Kick-Ass plays as both as homage to superheroes and the superhero movies that have swamped mainstream movies over the last few years, and as its own movie of that new genre in its own right. Those who are at all into masked heroes and other such geek-like things will get a kick out of the prolific references throughout. And those who are your more average movie goers will likely just kick back and enjoy the splendid action it has to offer in spades.
The movie is based on the comic book series of the same name by Mark Millar (who's also had his Wanted comic adapted into a big-budget movie). I have to admit I've never read it, but word is it's as profane and violent as you can get. Luckily, director Matthew Vaughn and his co-writer Jane Goldman (who also worked together in the same capacity on Stardust) have decided to keep those extremities intact for the movie version.
The result is indeed a plethora of violence and swearing, and most of that is courtesy of an 11-year-old purple wig-wearing young chick nicknamed Hit-Girl (played wonderfully by rising star Chloe Moretz). She's just one of many superhero wannabes who have surfaced ever since Dave Lizewski (Aaron Johnston) decided to don a custom green scuba outfit and call himself "Kick-Ass." Also getting in on the action are Big Daddy, the father of Hit-Girl (played by Nicolas Cage) and Red Mist (Christopher "McLovin'" Mintz-Plasse).
Kick-Ass is pretty much the perfect "fun time at the movies" movie. It provides everything a movie of its type should, but not only gives you enough but gives you more than you could ever want. Gunfights, fist-fights, chase sequences – all shockingly well choreographed – genuinely hilarious gags (both sight gags and in dialogue), a solid plot, and just about anything else you could want.
But in amongst all of the break-neck-paced, over-the-top thrills there's also the unlikeliest of attributes; it has some genuine heart. It doesn't go into overload with it, but with regards to Hit-Girl and Big Daddy there's a story going on that gives the movie more weight than it otherwise would have had. Who'd have thought that would be the case with a stylish comic book movie that has more of a body count than a Saw movie.
Johnston is funny and awkwardly charming as the titular Kick-Ass, at first a nobody student at his high-school, but soon all over the news with the most watched video on the Internet. References to modern-day popular websites and TV shows (such as Lost) are peppered throughout the film's inspired dialogue.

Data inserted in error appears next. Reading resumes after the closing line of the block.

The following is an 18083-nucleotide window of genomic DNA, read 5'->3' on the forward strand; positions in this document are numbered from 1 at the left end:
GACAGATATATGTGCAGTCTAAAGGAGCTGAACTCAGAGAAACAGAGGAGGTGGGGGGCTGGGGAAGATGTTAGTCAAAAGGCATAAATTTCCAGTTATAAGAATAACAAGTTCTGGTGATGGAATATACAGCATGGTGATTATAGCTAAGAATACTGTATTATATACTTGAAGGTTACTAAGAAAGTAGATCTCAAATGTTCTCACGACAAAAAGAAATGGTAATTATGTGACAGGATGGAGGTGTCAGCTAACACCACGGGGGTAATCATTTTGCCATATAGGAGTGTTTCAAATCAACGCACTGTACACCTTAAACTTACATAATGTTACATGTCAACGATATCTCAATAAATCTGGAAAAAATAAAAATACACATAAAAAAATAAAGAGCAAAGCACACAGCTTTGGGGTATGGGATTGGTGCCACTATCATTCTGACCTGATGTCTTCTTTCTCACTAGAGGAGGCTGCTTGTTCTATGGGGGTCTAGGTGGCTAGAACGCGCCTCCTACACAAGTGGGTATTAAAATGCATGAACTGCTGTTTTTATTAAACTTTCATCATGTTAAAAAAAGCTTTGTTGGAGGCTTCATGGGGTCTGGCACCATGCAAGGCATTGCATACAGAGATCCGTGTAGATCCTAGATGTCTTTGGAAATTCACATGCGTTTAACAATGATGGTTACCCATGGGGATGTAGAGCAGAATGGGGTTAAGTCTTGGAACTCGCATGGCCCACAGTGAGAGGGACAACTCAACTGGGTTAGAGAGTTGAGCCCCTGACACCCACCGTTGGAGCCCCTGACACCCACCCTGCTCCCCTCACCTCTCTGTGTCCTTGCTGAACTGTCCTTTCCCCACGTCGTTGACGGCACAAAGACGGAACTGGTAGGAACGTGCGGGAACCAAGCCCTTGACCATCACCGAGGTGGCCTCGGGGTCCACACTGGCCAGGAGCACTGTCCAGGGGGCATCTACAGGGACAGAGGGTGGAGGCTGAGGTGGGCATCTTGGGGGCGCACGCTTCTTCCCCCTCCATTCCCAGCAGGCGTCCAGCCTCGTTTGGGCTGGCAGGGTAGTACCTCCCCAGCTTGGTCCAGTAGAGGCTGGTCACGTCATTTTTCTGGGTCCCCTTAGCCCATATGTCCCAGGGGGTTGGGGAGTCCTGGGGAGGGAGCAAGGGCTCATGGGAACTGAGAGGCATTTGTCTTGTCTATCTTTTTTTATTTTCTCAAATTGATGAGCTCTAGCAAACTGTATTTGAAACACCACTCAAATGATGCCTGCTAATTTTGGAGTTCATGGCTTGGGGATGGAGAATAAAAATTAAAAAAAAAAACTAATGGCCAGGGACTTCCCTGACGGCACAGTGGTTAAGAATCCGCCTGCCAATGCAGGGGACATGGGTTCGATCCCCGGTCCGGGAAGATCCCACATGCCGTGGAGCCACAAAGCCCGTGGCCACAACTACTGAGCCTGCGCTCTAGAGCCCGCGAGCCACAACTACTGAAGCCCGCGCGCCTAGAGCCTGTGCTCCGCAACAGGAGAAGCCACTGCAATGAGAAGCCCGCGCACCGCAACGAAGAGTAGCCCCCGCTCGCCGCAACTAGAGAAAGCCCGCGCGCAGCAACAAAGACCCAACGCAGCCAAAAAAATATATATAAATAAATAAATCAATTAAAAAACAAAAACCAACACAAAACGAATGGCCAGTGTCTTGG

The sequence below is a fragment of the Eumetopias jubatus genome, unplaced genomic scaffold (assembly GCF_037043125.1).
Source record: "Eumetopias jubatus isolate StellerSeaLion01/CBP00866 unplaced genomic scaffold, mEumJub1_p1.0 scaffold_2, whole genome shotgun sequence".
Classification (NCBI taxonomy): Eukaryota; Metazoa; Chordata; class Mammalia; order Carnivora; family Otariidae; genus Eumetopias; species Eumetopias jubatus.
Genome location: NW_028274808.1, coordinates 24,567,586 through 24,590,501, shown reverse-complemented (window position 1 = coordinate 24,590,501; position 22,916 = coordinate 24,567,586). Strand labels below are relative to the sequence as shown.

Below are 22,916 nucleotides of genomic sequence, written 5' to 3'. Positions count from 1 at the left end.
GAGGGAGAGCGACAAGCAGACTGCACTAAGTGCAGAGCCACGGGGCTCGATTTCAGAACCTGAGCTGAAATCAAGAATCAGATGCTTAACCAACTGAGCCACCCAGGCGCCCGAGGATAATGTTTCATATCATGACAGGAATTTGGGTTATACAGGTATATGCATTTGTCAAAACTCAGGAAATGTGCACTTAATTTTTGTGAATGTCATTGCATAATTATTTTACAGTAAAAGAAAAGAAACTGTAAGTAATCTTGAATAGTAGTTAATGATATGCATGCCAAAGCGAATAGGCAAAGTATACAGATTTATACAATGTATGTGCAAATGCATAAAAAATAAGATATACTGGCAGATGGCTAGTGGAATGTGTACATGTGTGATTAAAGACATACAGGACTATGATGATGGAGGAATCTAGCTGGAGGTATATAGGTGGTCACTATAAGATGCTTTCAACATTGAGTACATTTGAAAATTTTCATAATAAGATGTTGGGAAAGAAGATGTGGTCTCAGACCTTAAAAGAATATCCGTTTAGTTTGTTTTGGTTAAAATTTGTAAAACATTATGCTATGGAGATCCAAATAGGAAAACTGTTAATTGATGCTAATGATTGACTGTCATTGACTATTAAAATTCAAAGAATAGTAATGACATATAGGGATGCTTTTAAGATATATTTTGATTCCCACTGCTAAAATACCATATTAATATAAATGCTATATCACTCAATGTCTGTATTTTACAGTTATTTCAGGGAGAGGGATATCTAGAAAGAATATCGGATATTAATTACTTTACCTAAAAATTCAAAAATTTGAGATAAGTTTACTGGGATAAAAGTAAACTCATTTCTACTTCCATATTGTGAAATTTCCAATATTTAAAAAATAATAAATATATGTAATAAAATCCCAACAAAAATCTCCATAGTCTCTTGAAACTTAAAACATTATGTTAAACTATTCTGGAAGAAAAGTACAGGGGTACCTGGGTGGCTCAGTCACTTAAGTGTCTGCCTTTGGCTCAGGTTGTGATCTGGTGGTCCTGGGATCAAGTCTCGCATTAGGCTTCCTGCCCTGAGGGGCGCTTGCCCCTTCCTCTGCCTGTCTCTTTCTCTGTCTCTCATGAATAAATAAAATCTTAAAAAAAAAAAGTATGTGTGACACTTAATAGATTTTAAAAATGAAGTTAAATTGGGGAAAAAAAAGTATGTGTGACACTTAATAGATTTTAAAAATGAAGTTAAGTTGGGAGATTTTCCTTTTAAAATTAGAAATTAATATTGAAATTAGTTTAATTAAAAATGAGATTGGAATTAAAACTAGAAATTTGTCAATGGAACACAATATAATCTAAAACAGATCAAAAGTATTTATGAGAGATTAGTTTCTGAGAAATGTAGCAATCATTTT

Nicolas Cage appears in one of his more worthy roles (he's about half and half with his career). He plays an often sarcastic but strangely likable (and even likeably strange) character that showcases an off-beat and sometimes crazy Nic Cage at his best (see Wild at Heart and Adaptation as other examples).
Christopher Mintz-Plasse, finally shredding his "McLovin' from Superbad" reputation (well, almost), is odd and often very funny as the bumbling Red Mist. A sort of K-Mart Robin to Kick-Ass' wannabe' Batman. It's simultaneously an odd yet perfect casting choice.
However, without a doubt, the highlight character (and just highlight in general), of the entire movie is Chloe Moretz as Hit-Girl. She's as innocent looking as you'd expect any 11-year-old to be and yet give her a knife or a gun she'll lay you down quicker than you can utter one word. It's rather shocking to see Moretz – 13 in real life – spouting such explicitly language (even the "C" word is used) and killing bad guys left, right and centre. A true wolf in sheep's clothing if ever there was one. Moretz will next be seen in the remake of Let the Right One In - mark my words, this girl is going places.
Director Matthew Vaughn brings a vibrancy and energy to the proceedings, making the action scenes pop and crackle making them some of the most fun in quite some time. The pace and tone is quick and light, despite some surprisingly heavy moments, and even at just under two hours the film whizzes along. The credits were rolling and still I wanted more. Kick-Ass will most definitely be watched over and over without it becoming boring.
On paper, the amount of violence packed into these two hours might seem a bit excessive. But Vaughn has found a way to make it both plentiful and playful: almost cartoonish in a way. Make no mistake about it, plenty of blood is spilled but it never looks or feels excessive or in any way makes you want to avert your eyes. Perhaps it's the fact it's so over-the-top, but still the violence is just plain fun rather than offensively grotesque.
Filled with a lot of bloody action sequences, witty dialogue peppered with pop culture references, distinct and iconic characters, a killer soundtrack and a visual style that will put it firmly on the "most memorable of the year" list, Kick-Ass is exactly as the title suggests. Despite its graphic nature the movie should appeal to a wide audience, from those well versed in the superhero mythology to the more general audiences whose extent of superhero knowledge is Batman, Spider-Man Superman. The film doesn't hold the sort of weight as something like the heavy-hitter comic book movie-cum-crime saga, The Dark Knight (what does?). But for the type of movie it is you'd be hard pressed to find a more purely entertaining movie.